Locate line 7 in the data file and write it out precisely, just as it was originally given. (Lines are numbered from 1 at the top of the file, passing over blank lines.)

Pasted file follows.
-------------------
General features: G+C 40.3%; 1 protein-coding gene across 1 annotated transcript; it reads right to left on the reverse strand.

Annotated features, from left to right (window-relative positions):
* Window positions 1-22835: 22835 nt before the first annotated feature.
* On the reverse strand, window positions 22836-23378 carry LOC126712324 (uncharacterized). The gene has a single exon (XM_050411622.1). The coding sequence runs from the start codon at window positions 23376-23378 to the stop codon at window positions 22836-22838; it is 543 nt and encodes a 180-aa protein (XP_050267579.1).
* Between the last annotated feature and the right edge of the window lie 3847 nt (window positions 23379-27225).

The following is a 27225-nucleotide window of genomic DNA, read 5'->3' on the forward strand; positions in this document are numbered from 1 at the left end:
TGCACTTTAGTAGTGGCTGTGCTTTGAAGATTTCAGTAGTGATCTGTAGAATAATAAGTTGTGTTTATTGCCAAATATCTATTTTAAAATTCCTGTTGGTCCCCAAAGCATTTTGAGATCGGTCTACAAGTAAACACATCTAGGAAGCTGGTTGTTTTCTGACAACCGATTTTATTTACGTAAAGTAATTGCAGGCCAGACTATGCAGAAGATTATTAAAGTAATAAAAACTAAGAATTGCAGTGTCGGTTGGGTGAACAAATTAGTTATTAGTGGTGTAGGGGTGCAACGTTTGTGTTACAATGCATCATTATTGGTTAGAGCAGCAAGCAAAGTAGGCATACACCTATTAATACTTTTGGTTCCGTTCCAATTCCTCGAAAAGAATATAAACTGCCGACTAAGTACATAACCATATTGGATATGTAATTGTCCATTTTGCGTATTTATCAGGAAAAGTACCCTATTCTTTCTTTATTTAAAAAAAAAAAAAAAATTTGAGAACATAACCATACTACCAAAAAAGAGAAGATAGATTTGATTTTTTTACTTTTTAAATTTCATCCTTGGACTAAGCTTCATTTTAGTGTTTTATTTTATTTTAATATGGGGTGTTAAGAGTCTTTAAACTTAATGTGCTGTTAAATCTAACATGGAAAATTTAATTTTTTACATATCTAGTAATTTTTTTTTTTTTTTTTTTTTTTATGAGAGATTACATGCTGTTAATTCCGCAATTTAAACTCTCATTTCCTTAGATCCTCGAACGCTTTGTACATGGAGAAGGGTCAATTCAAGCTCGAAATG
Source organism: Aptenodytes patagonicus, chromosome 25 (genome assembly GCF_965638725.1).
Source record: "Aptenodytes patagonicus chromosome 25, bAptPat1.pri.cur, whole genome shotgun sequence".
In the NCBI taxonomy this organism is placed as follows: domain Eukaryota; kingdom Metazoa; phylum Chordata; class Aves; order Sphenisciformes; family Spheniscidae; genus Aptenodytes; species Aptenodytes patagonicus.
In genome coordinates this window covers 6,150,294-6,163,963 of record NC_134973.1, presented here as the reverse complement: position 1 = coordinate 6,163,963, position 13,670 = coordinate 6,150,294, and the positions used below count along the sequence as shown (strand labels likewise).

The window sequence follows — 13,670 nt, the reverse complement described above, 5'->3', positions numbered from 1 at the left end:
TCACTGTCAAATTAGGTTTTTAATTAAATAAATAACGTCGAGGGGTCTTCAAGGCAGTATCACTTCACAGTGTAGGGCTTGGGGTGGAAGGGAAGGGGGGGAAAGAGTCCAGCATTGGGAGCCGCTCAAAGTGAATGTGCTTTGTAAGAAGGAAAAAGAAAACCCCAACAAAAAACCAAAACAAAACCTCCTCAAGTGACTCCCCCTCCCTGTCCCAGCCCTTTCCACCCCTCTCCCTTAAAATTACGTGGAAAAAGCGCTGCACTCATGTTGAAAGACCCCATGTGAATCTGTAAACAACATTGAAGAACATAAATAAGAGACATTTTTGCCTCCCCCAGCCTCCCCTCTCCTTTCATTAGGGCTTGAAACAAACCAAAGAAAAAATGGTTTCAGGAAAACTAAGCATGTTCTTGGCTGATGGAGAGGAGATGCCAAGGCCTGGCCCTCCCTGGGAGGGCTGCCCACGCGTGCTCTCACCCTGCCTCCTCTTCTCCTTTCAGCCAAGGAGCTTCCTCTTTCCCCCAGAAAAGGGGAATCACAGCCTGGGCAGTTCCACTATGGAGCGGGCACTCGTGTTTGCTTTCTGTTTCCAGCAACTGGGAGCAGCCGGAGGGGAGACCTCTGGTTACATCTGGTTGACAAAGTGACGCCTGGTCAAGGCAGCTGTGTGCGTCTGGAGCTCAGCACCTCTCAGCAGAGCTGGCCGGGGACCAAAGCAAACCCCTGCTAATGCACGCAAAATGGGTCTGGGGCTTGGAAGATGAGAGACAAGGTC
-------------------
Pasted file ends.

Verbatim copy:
TGCACTTTAGTAGTGGCTGTGCTTTGAAGATTTCAGTAGTGATCTGTAGAATAATAAGTTGTGTTTATTGCCAAATATCTATTTTAAAATTCCTGTTGGTCCCCAAAGCATTTTGAGATCGGTCTACAAGTAAACACATCTAGGAAGCTGGTTGTTTTCTGACAACCGATTTTATTTACGTAAAGTAATTGCAGGCCAGACTATGCAGAAGATTATTAAAGTAATAAAAACTAAGAATTGCAGTGTCGGTTGGGTGAACAAATTAGTTATTAGTGGTGTAGGGGTGCAACGTTTGTGTTACAATGCATCATTATTGGTTAGAGCAGCAAGCAAAGTAGGCATACACCTATTAATACTTTTGGTTCCGTTCCAATTCCTCGAAAAGAATATAAACTGCCGACTAAGTACATAACCATATTGGATATGTAATTGTCCATTTTGCGTATTTATCAGGAAAAGTACCCTATTCTTTCTTTATTTAAAAAAAAAAAAAAAATTTGAGAACATAACCATACTACCAAAAAAGAGAAGATAGATTTGATTTTTTTACTTTTTAAATTTCATCCTTGGACTAAGCTTCATTTTAGTGTTTTATTTTATTTTAATATGGGGTGTTAAGAGTCTTTAAACTTAATGTGCTGTTAAATCTAACATGGAAAATTTAATTTTTTACATATCTAGTAATTTTTTTTTTTTTTTTTTTTTTTATGAGAGATTACATGCTGTTAATTCCGCAATTTAAACTCTCATTTCCTTAGATCCTCGAACGCTTTGTACATGGAGAAGGGTCAATTCAAGCTCGAAATG